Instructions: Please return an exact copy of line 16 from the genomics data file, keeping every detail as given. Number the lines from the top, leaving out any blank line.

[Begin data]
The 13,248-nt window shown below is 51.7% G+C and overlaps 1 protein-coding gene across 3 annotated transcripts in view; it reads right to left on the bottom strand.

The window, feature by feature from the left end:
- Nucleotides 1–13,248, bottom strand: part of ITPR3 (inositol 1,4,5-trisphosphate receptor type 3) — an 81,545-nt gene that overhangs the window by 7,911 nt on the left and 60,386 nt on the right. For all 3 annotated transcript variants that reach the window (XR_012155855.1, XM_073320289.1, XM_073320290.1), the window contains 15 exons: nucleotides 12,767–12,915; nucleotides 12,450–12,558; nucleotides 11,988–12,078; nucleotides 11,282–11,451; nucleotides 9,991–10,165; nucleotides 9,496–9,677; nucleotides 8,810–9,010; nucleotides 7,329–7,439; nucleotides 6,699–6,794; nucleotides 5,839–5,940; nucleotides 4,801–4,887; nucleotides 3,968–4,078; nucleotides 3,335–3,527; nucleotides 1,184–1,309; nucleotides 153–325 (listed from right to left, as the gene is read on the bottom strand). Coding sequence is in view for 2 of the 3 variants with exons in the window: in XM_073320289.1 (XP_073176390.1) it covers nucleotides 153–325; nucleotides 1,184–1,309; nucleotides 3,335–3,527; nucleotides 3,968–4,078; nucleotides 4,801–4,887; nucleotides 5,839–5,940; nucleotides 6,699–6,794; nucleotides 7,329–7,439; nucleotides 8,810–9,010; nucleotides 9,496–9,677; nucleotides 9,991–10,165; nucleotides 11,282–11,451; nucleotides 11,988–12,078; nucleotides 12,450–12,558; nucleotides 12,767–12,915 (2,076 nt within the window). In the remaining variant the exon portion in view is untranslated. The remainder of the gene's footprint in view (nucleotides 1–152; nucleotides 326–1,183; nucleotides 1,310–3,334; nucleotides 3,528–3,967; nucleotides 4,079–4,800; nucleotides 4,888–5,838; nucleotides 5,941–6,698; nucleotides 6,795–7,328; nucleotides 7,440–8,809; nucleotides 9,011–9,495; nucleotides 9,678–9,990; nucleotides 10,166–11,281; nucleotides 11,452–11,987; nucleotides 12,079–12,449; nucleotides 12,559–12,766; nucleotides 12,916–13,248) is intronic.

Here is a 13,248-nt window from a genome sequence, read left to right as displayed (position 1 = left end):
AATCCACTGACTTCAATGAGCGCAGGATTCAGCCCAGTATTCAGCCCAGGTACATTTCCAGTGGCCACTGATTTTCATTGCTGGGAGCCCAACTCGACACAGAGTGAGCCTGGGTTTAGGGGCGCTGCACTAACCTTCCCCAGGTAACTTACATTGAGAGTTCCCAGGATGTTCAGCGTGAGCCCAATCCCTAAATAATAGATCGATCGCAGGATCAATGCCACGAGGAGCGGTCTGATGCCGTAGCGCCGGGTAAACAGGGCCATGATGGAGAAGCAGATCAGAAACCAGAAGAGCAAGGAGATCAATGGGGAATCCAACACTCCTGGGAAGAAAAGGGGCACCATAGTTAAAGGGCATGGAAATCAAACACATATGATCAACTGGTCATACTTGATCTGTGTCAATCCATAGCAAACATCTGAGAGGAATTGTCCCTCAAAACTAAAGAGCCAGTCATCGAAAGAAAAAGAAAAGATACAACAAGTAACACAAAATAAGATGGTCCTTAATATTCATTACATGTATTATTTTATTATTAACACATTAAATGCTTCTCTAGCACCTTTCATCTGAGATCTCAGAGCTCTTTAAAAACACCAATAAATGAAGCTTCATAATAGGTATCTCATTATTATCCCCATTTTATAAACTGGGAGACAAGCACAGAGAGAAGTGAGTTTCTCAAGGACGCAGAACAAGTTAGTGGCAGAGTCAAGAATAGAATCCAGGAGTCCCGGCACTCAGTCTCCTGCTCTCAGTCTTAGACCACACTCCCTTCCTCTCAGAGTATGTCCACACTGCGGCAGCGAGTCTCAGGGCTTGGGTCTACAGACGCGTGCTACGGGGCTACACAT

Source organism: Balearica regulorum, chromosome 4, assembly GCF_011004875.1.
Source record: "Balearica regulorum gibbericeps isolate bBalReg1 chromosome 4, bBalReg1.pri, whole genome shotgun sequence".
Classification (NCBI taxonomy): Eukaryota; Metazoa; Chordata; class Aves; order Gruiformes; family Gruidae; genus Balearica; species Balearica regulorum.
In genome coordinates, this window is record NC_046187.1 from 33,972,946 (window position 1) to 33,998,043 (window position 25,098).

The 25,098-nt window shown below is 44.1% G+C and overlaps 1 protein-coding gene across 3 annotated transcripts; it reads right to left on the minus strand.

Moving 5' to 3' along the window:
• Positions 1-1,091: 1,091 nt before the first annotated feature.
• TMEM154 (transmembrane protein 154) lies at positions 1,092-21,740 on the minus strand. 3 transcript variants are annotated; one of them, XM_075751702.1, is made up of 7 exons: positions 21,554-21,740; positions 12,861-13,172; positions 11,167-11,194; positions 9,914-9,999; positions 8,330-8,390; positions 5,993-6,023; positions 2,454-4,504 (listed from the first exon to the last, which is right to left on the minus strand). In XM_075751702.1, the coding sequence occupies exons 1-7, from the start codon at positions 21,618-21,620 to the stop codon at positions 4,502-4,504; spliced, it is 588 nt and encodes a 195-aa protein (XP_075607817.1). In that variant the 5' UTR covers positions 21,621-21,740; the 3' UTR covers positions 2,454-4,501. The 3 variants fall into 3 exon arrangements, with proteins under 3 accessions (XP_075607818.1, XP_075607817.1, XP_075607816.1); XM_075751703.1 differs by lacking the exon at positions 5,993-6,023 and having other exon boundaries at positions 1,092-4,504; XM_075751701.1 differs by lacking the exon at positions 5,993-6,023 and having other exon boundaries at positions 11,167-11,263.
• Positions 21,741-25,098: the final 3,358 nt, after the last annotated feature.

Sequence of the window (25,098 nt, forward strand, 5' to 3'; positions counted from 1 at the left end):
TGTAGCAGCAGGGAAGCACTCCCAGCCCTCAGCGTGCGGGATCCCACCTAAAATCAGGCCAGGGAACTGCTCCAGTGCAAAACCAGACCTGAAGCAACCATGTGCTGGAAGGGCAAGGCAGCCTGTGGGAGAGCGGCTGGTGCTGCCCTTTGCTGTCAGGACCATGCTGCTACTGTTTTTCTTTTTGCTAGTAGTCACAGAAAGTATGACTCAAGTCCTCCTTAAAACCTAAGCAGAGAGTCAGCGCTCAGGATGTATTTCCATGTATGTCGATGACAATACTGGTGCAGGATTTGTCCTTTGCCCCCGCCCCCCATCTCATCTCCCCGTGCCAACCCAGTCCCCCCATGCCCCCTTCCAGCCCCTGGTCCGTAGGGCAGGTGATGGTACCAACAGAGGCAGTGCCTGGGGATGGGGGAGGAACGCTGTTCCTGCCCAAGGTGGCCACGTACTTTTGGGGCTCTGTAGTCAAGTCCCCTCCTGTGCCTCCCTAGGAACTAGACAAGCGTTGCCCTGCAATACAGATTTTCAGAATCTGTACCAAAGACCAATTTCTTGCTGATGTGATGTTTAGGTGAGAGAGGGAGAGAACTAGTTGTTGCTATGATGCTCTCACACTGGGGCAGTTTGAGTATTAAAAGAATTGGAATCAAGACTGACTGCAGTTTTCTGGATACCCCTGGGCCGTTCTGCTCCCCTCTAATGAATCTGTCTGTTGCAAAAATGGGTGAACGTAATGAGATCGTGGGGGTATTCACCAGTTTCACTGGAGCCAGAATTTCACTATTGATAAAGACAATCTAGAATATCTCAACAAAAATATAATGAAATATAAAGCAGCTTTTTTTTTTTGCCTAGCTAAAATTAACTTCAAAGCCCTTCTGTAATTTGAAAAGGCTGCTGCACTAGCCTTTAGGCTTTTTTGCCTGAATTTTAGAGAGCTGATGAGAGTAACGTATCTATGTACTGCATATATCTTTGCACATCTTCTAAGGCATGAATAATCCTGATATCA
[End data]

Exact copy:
TGTAGCAGCAGGGAAGCACTCCCAGCCCTCAGCGTGCGGGATCCCACCTAAAATCAGGCCAGGGAACTGCTCCAGTGCAAAACCAGACCTGAAGCAACCATGTGCTGGAAGGGCAAGGCAGCCTGTGGGAGAGCGGCTGGTGCTGCCCTTTGCTGTCAGGACCATGCTGCTACTGTTTTTCTTTTTGCTAGTAGTCACAGAAAGTATGACTCAAGTCCTCCTTAAAACCTAAGCAGAGAGTCAGCGCTCAGGATGTATTTCCATGTATGTCGATGACAATACTGGTGCAGGATTTGTCCTTTGCCCCCGCCCCCCATCTCATCTCCCCGTGCCAACCCAGTCCCCCCATGCCCCCTTCCAGCCCCTGGTCCGTAGGGCAGGTGATGGTACCAACAGAGGCAGTGCCTGGGGATGGGGGAGGAACGCTGTTCCTGCCCAAGGTGGCCACGTACTTTTGGGGCTCTGTAGTCAAGTCCCCTCCTGTGCCTCCCTAGGAACTAGACAAGCGTTGCCCTGCAATACAGATTTTCAGAATCTGTACCAAAGACCAATTTCTTGCTGATGTGATGTTTAGGTGAGAGAGGGAGAGAACTAGTTGTTGCTATGATGCTCTCACACTGGGGCAGTTTGAGTATTAAAAGAATTGGAATCAAGACTGACTGCAGTTTTCTGGATACCCCTGGGCCGTTCTGCTCCCCTCTAATGAATCTGTCTGTTGCAAAAATGGGTGAACGTAATGAGATCGTGGGGGTATTCACCAGTTTCACTGGAGCCAGAATTTCACTATTGATAAAGACAATCTAGAATATCTCAACAAAAATATAATGAAATATAAAGCAGCTTTTTTTTTTTGCCTAGCTAAAATTAACTTCAAAGCCCTTCTGTAATTTGAAAAGGCTGCTGCACTAGCCTTTAGGCTTTTTTGCCTGAATTTTAGAGAGCTGATGAGAGTAACGTATCTATGTACTGCATATATCTTTGCACATCTTCTAAGGCATGAATAATCCTGATATCA